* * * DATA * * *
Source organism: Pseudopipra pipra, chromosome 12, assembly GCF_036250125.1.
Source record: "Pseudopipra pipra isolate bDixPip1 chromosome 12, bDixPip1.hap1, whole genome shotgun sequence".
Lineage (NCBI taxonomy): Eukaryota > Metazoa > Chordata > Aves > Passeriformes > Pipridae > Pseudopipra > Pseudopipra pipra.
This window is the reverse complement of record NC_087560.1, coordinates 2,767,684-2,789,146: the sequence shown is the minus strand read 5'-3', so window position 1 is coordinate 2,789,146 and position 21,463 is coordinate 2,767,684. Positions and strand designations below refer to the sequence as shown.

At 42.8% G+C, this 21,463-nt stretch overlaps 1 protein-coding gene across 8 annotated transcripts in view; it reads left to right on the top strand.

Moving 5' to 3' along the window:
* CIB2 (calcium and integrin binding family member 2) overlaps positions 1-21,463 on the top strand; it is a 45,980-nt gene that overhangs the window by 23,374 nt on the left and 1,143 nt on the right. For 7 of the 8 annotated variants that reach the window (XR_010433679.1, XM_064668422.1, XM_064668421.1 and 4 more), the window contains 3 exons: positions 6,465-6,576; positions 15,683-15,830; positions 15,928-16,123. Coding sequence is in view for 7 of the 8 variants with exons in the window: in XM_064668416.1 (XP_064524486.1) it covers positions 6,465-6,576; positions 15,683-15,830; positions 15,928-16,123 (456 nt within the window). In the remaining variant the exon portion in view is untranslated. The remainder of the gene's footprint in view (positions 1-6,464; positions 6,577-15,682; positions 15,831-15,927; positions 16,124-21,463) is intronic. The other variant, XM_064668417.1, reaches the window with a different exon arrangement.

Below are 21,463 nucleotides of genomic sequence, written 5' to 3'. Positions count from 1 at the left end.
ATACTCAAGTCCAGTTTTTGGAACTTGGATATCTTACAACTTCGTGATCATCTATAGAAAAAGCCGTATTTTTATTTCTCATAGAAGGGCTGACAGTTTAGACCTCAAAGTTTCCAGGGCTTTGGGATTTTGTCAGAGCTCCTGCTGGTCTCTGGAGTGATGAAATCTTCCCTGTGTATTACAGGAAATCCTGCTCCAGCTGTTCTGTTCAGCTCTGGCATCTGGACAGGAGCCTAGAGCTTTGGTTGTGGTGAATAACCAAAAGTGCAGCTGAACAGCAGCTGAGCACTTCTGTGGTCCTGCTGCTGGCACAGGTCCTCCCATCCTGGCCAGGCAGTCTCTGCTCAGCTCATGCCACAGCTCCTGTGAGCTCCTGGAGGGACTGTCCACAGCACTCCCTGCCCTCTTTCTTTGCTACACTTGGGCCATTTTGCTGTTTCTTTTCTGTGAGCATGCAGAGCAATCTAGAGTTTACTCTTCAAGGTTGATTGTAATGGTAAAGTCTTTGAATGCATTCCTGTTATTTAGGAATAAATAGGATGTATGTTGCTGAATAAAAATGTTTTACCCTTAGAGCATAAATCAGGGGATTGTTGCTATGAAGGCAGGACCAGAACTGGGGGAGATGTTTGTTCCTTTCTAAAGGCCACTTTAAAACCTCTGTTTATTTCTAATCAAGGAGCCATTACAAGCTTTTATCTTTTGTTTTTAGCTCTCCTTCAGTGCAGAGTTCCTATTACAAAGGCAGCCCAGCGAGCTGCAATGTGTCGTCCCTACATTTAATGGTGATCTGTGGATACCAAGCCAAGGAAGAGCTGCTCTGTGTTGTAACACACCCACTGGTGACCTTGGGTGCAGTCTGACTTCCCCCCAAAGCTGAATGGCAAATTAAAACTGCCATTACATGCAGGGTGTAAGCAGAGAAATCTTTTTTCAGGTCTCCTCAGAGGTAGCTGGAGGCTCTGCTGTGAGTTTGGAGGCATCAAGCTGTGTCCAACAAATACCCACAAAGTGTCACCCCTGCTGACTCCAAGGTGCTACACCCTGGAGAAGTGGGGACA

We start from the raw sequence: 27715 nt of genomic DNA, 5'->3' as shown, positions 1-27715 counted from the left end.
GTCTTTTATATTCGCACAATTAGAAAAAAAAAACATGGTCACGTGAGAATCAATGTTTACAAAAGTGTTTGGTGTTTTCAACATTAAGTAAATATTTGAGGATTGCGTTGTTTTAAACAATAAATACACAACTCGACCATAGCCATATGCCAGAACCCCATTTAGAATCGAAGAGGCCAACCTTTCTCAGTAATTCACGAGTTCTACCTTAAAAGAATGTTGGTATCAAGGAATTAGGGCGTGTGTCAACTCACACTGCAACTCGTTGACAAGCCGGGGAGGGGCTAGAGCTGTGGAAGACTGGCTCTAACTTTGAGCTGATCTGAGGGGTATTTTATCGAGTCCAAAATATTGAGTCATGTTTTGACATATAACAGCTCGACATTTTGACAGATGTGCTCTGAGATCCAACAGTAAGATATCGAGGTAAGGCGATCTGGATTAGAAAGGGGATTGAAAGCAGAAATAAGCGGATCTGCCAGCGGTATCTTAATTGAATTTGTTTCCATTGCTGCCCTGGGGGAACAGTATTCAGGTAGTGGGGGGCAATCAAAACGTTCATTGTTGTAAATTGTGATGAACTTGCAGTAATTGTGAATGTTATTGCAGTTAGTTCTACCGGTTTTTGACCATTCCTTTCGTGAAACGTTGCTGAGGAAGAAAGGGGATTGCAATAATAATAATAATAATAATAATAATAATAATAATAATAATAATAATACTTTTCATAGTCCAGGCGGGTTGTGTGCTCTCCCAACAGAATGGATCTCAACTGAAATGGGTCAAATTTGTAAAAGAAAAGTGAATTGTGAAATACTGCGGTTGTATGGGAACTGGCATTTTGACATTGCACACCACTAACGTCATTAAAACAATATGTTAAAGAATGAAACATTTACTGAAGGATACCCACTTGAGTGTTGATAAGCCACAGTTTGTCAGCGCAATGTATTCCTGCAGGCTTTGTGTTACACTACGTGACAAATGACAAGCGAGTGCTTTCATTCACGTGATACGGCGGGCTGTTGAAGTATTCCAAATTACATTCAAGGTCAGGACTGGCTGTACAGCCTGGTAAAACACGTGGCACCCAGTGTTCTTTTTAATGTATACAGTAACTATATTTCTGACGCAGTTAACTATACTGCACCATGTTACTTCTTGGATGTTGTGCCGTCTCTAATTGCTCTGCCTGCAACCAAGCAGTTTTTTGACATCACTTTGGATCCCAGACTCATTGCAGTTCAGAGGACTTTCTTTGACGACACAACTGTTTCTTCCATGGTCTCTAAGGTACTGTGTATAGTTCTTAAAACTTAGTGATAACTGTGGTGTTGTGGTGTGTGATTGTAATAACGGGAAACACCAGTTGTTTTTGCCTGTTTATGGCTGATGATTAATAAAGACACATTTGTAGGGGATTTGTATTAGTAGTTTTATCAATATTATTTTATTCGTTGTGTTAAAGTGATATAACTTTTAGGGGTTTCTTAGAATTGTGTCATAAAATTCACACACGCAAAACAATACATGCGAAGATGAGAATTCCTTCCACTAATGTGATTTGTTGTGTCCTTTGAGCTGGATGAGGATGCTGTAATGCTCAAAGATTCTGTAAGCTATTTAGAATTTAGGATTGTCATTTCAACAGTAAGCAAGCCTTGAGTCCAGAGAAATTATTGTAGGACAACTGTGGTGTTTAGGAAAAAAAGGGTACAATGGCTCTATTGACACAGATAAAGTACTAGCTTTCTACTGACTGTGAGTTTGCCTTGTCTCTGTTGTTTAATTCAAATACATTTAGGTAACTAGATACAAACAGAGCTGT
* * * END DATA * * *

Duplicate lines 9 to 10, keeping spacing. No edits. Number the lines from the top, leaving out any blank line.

ATACTCAAGTCCAGTTTTTGGAACTTGGATATCTTACAACTTCGTGATCATCTATAGAAAAAGCCGTATTTTTATTTCTCATAGAAGGGCTGACAGTTTAGACCTCAAAGTTTCCAGGGCTTTGGGATTTTGTCAGAGCTCCTGCTGGTCTCTGGAGTGATGAAATCTTCCCTGTGTATTACAGGAAATCCTGCTCCAGCTGTTCTGTTCAGCTCTGGCATCTGGACAGGAGCCTAGAGCTTTGGTTGTGGTGAATAACCAAAAGTGCAGCTGAACAGCAGCTGAGCACTTCTGTGGTCCTGCTGCTGGCACAGGTCCTCCCATCCTGGCCAGGCAGTCTCTGCTCAGCTCATGCCACAGCTCCTGTGAGCTCCTGGAGGGACTGTCCACAGCACTCCCTGCCCTCTTTCTTTGCTACACTTGGGCCATTTTGCTGTTTCTTTTCTGTGAGCATGCAGAGCAATCTAGAGTTTACTCTTCAAGGTTGATTGTAATGGTAAAGTCTTTGAATGCATTCCTGTTATTTAGGAATAAATAGGATGTATGTTGCTGAATAAAAATGTTTTACCCTTAGAGCATAAATCAGGGGATTGTTGCTATGAAGGCAGGACCAGAACTGGGGGAGATGTTTGTTCCTTTCTAAAGGCCACTTTAAAACCTCTGTTTATTTCTAATCAAGGAGCCATTACAAGCTTTTATCTTTTGTTTTTAGCTCTCCTTCAGTGCAGAGTTCCTATTACAAAGGCAGCCCAGCGAGCTGCAATGTGTCGTCCCTACATTTAATGGTGATCTGTGGATACCAAGCCAAGGAAGAGCTGCTCTGTGTTGTAACACACCCACTGGTGACCTTGGGTGCAGTCTGACTTCCCCCCAAAGCTGAATGGCAAATTAAAACTGCCATTACATGCAGGGTGTAAGCAGAGAAATCTTTTTTCAGGTCTCCTCAGAGGTAGCTGGAGGCTCTGCTGTGAGTTTGGAGGCATCAAGCTGTGTCCAACAAATACCCACAAAGTGTCACCCCTGCTGACTCCAAGGTGCTACACCCTGGAGAAGTGGGGACA

We start from the raw sequence: 27715 nt of genomic DNA, 5'->3' as shown, positions 1-27715 counted from the left end.